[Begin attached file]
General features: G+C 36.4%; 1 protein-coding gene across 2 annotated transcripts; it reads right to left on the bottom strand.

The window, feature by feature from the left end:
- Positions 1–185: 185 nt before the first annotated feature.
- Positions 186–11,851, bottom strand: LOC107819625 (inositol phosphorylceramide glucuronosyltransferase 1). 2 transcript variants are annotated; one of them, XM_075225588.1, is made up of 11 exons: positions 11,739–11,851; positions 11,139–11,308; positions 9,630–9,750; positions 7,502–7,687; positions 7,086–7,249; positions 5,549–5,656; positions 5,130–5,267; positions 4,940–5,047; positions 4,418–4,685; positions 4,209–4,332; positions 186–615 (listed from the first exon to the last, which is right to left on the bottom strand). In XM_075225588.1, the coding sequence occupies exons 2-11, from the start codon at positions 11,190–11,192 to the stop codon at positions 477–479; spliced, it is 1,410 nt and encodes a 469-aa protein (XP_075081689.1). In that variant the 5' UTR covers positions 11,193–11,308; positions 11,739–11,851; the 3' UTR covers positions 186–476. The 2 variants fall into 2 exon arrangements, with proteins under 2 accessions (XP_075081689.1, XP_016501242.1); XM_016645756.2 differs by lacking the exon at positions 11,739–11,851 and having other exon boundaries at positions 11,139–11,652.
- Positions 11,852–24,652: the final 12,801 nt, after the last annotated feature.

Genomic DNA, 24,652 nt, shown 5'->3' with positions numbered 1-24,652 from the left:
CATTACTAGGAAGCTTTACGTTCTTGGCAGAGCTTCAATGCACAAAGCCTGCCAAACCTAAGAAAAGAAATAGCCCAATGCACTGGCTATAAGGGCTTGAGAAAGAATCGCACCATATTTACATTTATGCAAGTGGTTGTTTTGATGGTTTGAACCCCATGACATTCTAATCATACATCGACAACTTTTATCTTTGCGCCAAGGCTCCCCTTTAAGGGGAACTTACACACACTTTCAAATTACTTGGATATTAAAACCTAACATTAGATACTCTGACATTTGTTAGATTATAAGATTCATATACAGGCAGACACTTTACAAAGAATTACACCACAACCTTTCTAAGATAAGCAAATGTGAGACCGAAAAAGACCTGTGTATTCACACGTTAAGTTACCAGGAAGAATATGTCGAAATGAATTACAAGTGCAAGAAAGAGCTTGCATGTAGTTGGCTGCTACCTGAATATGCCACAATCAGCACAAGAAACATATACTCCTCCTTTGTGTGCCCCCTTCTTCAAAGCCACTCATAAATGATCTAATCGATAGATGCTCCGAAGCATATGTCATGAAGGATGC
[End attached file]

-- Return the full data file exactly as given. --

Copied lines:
General features: G+C 36.4%; 1 protein-coding gene across 2 annotated transcripts; it reads right to left on the bottom strand.

The window, feature by feature from the left end:
- Positions 1–185: 185 nt before the first annotated feature.
- Positions 186–11,851, bottom strand: LOC107819625 (inositol phosphorylceramide glucuronosyltransferase 1). 2 transcript variants are annotated; one of them, XM_075225588.1, is made up of 11 exons: positions 11,739–11,851; positions 11,139–11,308; positions 9,630–9,750; positions 7,502–7,687; positions 7,086–7,249; positions 5,549–5,656; positions 5,130–5,267; positions 4,940–5,047; positions 4,418–4,685; positions 4,209–4,332; positions 186–615 (listed from the first exon to the last, which is right to left on the bottom strand). In XM_075225588.1, the coding sequence occupies exons 2-11, from the start codon at positions 11,190–11,192 to the stop codon at positions 477–479; spliced, it is 1,410 nt and encodes a 469-aa protein (XP_075081689.1). In that variant the 5' UTR covers positions 11,193–11,308; positions 11,739–11,851; the 3' UTR covers positions 186–476. The 2 variants fall into 2 exon arrangements, with proteins under 2 accessions (XP_075081689.1, XP_016501242.1); XM_016645756.2 differs by lacking the exon at positions 11,739–11,851 and having other exon boundaries at positions 11,139–11,652.
- Positions 11,852–24,652: the final 12,801 nt, after the last annotated feature.

Genomic DNA, 24,652 nt, shown 5'->3' with positions numbered 1-24,652 from the left:
CATTACTAGGAAGCTTTACGTTCTTGGCAGAGCTTCAATGCACAAAGCCTGCCAAACCTAAGAAAAGAAATAGCCCAATGCACTGGCTATAAGGGCTTGAGAAAGAATCGCACCATATTTACATTTATGCAAGTGGTTGTTTTGATGGTTTGAACCCCATGACATTCTAATCATACATCGACAACTTTTATCTTTGCGCCAAGGCTCCCCTTTAAGGGGAACTTACACACACTTTCAAATTACTTGGATATTAAAACCTAACATTAGATACTCTGACATTTGTTAGATTATAAGATTCATATACAGGCAGACACTTTACAAAGAATTACACCACAACCTTTCTAAGATAAGCAAATGTGAGACCGAAAAAGACCTGTGTATTCACACGTTAAGTTACCAGGAAGAATATGTCGAAATGAATTACAAGTGCAAGAAAGAGCTTGCATGTAGTTGGCTGCTACCTGAATATGCCACAATCAGCACAAGAAACATATACTCCTCCTTTGTGTGCCCCCTTCTTCAAAGCCACTCATAAATGATCTAATCGATAGATGCTCCGAAGCATATGTCATGAAGGATGC